The newly married king of Bhutan and his 21-year-old bride greeted huge crowds of well-wishers on Friday during a day-long trip spent largely on foot returning to their palace in the capital.
The popular 31-year-old King Jigme Khesar Namgyel Wangchuck crowned Jetsun Pema, the commoner daughter of an airline pilot, on Thursday in a colorful Buddhist ceremony in the ancient capital of Punakha.
The staunchly royalist people of this remote Himalayan nation, which has resisted outside influences for centuries, turned out in their tens of thousands on the -second day of festivities to mark the occasion.
The royal couple set off in the early morning from Punakha — normally a two-and-half-hour drive from the capital along roads with stunning views over mountains dotted with monasteries — and finished at after 8pm.
The smiling monarch, holding hands with the queen throughout, joked and chatted with his subjects, many of whom bowed their heads in deference while offering white silk scarves to be blessed or other gifts.
Asked how many hands he had shaken as he neared the end of the day, Wangchuck said: “I don’t know. I haven’t been counting. I’ve just been enjoying myself.”
His habit of spontaneously diving into crowds, greeting people and picking up babies is known to exasperate his security detail, but is a core part of his appeal to his 700,000 adoring subjects.
“The king thanked us that we waited so long for them and he said he was happy to be back in Thimphu,” said Pramod Pradhan, an 18-year-old student who spoke to the king. “I’m going to share that with my mum right now.”
When he was crowned in 2008 in Punakha, he also did much of the return journey to the capital Thimphu on foot, traveling only by car through the most unpopulated mountainous areas. The streets of Thimphu have been decorated with flashing lights and the official poster of the royal couple and the national flag adorn lampposts, building facades and roundabouts.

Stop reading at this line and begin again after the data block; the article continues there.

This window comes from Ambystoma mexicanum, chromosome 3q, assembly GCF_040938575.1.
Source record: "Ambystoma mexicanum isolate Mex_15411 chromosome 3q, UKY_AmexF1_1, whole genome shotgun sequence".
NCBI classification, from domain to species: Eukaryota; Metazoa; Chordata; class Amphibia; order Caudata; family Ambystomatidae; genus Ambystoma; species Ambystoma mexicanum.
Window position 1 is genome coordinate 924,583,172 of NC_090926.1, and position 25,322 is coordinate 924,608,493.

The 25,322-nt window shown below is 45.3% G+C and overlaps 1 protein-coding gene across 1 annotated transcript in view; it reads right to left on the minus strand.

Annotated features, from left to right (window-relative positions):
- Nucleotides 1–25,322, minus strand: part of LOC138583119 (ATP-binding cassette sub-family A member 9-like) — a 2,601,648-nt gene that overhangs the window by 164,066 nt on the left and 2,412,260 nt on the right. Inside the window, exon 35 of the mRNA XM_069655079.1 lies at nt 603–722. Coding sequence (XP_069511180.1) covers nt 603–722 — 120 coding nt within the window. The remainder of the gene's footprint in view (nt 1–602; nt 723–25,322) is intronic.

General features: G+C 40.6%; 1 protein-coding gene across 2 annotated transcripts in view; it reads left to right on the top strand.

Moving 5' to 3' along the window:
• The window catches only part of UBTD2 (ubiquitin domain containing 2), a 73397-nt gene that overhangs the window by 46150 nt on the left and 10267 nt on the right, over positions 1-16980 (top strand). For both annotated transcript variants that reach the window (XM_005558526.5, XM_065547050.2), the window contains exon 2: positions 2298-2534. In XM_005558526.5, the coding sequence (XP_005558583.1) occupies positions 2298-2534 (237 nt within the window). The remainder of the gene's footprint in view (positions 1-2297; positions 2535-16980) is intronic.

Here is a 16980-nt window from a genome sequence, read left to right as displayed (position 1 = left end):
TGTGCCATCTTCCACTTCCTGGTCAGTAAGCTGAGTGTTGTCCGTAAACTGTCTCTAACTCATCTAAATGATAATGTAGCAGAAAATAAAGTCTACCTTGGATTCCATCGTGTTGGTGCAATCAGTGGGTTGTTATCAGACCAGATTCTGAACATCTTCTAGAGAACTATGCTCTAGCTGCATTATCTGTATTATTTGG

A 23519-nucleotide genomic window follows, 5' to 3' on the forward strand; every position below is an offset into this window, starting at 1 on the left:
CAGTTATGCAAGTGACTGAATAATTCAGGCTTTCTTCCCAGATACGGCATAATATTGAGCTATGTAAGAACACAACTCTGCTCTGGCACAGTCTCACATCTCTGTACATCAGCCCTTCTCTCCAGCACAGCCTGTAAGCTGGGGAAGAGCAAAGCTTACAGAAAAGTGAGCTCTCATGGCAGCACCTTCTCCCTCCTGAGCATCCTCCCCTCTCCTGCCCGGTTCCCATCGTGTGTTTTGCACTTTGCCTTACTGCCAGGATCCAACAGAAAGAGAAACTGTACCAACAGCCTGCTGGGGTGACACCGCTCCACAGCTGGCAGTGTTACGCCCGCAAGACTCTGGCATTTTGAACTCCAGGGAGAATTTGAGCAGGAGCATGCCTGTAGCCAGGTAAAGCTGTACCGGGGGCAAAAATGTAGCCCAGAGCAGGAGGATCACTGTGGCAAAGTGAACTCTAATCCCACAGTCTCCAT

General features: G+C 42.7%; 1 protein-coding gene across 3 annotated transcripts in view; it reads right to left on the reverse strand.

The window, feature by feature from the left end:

Amid clouds of incense and chanting monks, Pema was crowned queen at the end of a series of elaborate rituals in the 17th-century fortified monastery in Punakha that served as the headquarters of the country’s ancient capital.
The “Dragon King,” an Oxford graduate who came to power in 2008 at the start of democracy in Bhutan, said afterwards that he had waited to get married, but was certain that he had found “the right person.”
“She is a wonderful human being,” he told a small group of foreign reporters.
Bhutan banned television until 1999 and is the only nation in the world whose government pursues “Gross National Happiness” for its people instead of economic growth.
Dasho Karma Ura from the Centre for Bhutan Studies, a think tank, said the queen would bring a “new dimension of feminine leadership” to the country. The previous king had four wives, all sisters, who shunned the limelight.
“Bhutanese youth are starting to look up to her, to dress up like her and trying to be an attractive personality like her,” he said in an interview.
Bhutan, which has never been colonized, remained in self-imposed isolation for centuries and is still wary of outside influence and the impact of globalization.
The country had no roads or currency until the 1960s and continues to resist mass tourism to this day.
In Nepal, ethnic Nepalese Bhutanese who left the country in the early 1990s, claiming ethnic and political persecution also congratulated the king, while urging him to find a solution that would allow them to return home.
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